Beatmaker Tools - A Quick Guide

Beatmaker Tools - A Quick Guide

Are you into beat making? Whether you’ve already started to create beats, or you’re just starting out, the Westend DJ Beatmaker Tools guide will help you choose the best gear.

When Akai created the original MPC series with Roger Linn in the late 80s, the 13 seconds of sampling time would allow users of the MIDI Production Centre (as they were then known) to capture recordings and play them back using the 4x4 grid of pressure sensitive pads. This intuitive layout, combined with the power of the sampler, would spark a creative explosion which led to the production of countless hip-hop, house, jungle and dnb tunes.

The original beatmakers used samples, and occasionally outboard studio gear including sound modules and synthesizers, to create entirely new compositions from other passages of music. As sampling memory became more affordable, the increase in sampling time allowed for even more unique productions.

The limitations of the samplers and grooveboxes in the late 80s and early 90s pushed artists to find different ways to extend the sampling time. Sampling from vinyl at a higher RPM and then pitching the sample down would introduce artifacts that defined the sound of entire genres. The use of pitch-shifting and time-stretching functionality would lead to unique timbres exciting dancefloors across the globe.

“We were at our most creative when we had such limited sample time” Micky Finn | DJ & Producer


In April 2009, Native Instruments released Maschine. This hardware controller was bundled with software that could be used either as a plugin or on its own. Maschine meshed the hardware sensibilities of a groovebox with the raw processing power that a Mac or PC provides. When run as an application, VST plugins could be hosted in the Maschine software – making the platform the most powerful tool for beatmakers at that time. Each subsequent version of the Maschine software, and hardware, added new features including music theory tools such as chord pads. The current MK3 version of Maschine is the most powerful yet, with crisp high-resolution screens and a built-in audio interface.

While Native Instruments has been pushing the envelope with the combination of hardware and software, Akai had been busy working on standalone hardware which offered beatmakers the workflow of the classic MPC combined with the power of ARM based architecture. When the MPC-X and Live launched in 2017, the true power of this new platform shocked many music producers. The ability to run plugins within the hardware, both instruments and effects, changed the production landscape for many. The MPC range has since expanded to include MPC One – a fully featured beatmaker machine in a compact footprint, MPC Live II – building on the success of the original MPC Live and the flagship MPC Key 61 – the beatmakers keys.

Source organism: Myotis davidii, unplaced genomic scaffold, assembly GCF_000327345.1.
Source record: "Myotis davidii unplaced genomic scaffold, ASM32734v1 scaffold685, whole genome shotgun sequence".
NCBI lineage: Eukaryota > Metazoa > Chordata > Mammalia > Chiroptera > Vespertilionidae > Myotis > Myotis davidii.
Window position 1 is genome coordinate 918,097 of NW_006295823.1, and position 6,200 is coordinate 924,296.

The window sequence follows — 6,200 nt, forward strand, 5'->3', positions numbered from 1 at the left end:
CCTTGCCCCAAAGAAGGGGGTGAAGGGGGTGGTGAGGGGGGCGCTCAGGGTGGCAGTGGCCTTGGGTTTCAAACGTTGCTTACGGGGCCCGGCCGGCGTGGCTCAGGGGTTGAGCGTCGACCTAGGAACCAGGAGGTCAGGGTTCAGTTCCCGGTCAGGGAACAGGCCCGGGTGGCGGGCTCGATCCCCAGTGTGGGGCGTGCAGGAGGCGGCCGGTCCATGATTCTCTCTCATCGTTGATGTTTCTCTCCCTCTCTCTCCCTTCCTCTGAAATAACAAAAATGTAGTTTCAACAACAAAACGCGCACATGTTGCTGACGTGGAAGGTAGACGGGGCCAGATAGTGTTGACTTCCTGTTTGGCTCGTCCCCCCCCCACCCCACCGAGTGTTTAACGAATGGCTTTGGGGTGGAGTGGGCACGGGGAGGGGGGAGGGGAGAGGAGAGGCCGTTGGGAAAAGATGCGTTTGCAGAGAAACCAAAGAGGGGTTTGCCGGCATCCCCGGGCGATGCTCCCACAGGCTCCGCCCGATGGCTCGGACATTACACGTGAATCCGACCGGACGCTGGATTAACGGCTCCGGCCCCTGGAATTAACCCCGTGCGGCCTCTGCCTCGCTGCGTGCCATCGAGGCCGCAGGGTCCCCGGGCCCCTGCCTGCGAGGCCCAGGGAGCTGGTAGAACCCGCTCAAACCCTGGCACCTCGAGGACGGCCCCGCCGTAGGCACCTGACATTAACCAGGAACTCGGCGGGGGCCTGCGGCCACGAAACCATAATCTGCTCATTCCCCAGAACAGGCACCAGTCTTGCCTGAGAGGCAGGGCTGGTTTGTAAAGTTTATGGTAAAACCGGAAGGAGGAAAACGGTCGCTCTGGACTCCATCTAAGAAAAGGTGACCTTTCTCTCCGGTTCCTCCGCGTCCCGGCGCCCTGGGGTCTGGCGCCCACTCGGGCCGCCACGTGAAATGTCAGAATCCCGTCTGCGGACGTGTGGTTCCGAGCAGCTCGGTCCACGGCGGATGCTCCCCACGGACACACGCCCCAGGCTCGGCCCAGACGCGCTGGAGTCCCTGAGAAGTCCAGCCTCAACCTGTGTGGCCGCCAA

Native Instruments have also entered the standalone sampler/groovebox marketplace with Maschine+ - an Intel Atom based system which allows users to run some NI plugins within the unit. The SP404mk2 from Roland is another popular choice for beatmakers thanks to its distinctive sound and workflow. The SP404MK2 operating system has just been upgraded to version 3.0 – with significant improvements based on feedback from the user community. Roland also offer the MC-101 and MC-707 grooveboxes – these portable powerhouses offer a wealth of features including the powerful Zenology effects and sound sources.

Serato is also deeply embedded within the beatmaking landscape. Both Serato Studio and Serato Sample are powerful tools with finely tuned workflows. Sample, for example, is a great tool for slicing audio using intelligent algorithms that find unique sample points. You can load in acapellas, beats and entire tracks and slice, stretch and pitch shift to create unique hooks that were seemingly hidden.

Fast forward to the present day, and beatmakers are spoilt for choice – with the latest technology expanding the creative possibilities further than the original pioneers could have conceived. Whether you’re using a software sampler such as Serato Sample, an extensive plug-in collection such as Native-Instruments Komplete or one of the latest MPCs from Akai – the essence of beat-making remains the same, a creative approach to the sequencing of sounds to build beats with groove, soul and the power to move people!

With so many options available, we’ve created some simple comparison tables to help you compare the current AKAI MPC range, the Maschine range from Native Instruments and the latest Komplete software bundles. We’ve also rounded up a selection of our most popular beatmaker tools below. If you need some help choosing the right product, please contact us via live chat, email or phone on 020 8208 6988 for free impartial advice – alternatively you can drop into either of our London stores to demo the latest beatmaker tools.